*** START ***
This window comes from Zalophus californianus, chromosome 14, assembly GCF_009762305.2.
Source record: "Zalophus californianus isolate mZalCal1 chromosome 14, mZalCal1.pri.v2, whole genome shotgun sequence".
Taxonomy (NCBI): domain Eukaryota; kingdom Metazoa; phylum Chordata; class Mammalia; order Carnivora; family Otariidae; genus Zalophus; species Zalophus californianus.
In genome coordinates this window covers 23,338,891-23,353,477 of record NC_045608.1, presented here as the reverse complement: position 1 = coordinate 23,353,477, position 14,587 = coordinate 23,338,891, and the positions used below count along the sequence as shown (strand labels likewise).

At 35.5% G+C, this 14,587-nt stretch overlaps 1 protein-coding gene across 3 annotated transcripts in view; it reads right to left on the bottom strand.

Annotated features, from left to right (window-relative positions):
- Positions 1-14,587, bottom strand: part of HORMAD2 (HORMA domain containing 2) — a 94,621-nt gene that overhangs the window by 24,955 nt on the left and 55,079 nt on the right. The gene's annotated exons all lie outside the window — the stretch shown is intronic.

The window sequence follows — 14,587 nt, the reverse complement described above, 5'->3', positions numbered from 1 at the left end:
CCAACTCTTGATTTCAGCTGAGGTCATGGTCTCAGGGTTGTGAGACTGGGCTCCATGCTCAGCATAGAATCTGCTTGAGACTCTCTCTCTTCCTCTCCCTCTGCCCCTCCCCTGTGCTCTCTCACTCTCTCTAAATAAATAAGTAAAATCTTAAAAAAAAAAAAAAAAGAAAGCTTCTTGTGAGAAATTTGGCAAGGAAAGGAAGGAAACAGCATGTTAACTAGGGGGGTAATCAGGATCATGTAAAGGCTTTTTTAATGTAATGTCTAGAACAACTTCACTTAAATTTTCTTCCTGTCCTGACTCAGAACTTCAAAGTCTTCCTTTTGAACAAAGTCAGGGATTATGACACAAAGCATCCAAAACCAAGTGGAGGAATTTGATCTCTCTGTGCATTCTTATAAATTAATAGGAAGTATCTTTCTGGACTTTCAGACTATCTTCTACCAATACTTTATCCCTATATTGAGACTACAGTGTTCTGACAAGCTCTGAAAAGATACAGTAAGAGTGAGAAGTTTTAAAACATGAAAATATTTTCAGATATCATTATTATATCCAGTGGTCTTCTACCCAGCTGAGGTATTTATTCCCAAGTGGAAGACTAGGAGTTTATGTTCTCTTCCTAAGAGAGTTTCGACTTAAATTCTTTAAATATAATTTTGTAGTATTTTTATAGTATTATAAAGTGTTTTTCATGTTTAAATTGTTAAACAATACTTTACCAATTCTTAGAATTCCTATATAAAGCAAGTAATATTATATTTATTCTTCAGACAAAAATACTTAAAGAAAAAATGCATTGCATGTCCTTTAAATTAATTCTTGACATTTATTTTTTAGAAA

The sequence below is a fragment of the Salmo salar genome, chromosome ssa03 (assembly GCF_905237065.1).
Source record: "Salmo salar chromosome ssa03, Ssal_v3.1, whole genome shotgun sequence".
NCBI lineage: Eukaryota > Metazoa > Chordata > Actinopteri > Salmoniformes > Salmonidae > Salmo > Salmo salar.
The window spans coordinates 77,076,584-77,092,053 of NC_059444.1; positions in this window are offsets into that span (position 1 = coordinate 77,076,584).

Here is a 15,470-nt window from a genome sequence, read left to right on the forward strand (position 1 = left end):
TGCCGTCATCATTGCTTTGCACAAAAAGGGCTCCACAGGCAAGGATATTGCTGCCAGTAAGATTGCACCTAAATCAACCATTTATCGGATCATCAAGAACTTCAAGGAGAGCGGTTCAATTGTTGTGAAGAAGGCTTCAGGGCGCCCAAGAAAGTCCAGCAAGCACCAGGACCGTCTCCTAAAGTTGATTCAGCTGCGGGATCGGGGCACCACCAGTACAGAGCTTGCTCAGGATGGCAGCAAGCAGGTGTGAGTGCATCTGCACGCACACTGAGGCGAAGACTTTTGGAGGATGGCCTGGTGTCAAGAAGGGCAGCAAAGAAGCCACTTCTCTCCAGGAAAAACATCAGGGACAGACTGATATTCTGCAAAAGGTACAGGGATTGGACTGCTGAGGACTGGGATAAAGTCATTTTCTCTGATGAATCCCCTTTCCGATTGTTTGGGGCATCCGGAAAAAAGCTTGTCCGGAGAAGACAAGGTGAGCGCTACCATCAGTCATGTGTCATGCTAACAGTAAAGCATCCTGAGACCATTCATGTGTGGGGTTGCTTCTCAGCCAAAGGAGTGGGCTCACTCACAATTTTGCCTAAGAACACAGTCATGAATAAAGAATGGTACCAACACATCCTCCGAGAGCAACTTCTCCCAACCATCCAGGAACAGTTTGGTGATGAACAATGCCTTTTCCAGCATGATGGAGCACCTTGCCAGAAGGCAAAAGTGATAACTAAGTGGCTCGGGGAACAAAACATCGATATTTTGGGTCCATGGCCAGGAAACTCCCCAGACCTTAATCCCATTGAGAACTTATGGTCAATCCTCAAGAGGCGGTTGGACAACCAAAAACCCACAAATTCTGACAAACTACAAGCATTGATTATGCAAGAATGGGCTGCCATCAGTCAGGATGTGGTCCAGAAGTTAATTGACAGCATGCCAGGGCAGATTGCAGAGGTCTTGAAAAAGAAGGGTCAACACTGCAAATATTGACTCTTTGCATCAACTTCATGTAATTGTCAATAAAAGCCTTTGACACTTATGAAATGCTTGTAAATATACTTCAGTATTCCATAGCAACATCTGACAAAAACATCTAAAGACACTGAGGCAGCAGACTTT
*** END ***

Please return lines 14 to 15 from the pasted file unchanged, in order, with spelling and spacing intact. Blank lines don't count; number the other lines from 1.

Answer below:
Here is a 15,470-nt window from a genome sequence, read left to right on the forward strand (position 1 = left end):
TGCCGTCATCATTGCTTTGCACAAAAAGGGCTCCACAGGCAAGGATATTGCTGCCAGTAAGATTGCACCTAAATCAACCATTTATCGGATCATCAAGAACTTCAAGGAGAGCGGTTCAATTGTTGTGAAGAAGGCTTCAGGGCGCCCAAGAAAGTCCAGCAAGCACCAGGACCGTCTCCTAAAGTTGATTCAGCTGCGGGATCGGGGCACCACCAGTACAGAGCTTGCTCAGGATGGCAGCAAGCAGGTGTGAGTGCATCTGCACGCACACTGAGGCGAAGACTTTTGGAGGATGGCCTGGTGTCAAGAAGGGCAGCAAAGAAGCCACTTCTCTCCAGGAAAAACATCAGGGACAGACTGATATTCTGCAAAAGGTACAGGGATTGGACTGCTGAGGACTGGGATAAAGTCATTTTCTCTGATGAATCCCCTTTCCGATTGTTTGGGGCATCCGGAAAAAAGCTTGTCCGGAGAAGACAAGGTGAGCGCTACCATCAGTCATGTGTCATGCTAACAGTAAAGCATCCTGAGACCATTCATGTGTGGGGTTGCTTCTCAGCCAAAGGAGTGGGCTCACTCACAATTTTGCCTAAGAACACAGTCATGAATAAAGAATGGTACCAACACATCCTCCGAGAGCAACTTCTCCCAACCATCCAGGAACAGTTTGGTGATGAACAATGCCTTTTCCAGCATGATGGAGCACCTTGCCAGAAGGCAAAAGTGATAACTAAGTGGCTCGGGGAACAAAACATCGATATTTTGGGTCCATGGCCAGGAAACTCCCCAGACCTTAATCCCATTGAGAACTTATGGTCAATCCTCAAGAGGCGGTTGGACAACCAAAAACCCACAAATTCTGACAAACTACAAGCATTGATTATGCAAGAATGGGCTGCCATCAGTCAGGATGTGGTCCAGAAGTTAATTGACAGCATGCCAGGGCAGATTGCAGAGGTCTTGAAAAAGAAGGGTCAACACTGCAAATATTGACTCTTTGCATCAACTTCATGTAATTGTCAATAAAAGCCTTTGACACTTATGAAATGCTTGTAAATATACTTCAGTATTCCATAGCAACATCTGACAAAAACATCTAAAGACACTGAGGCAGCAGACTTT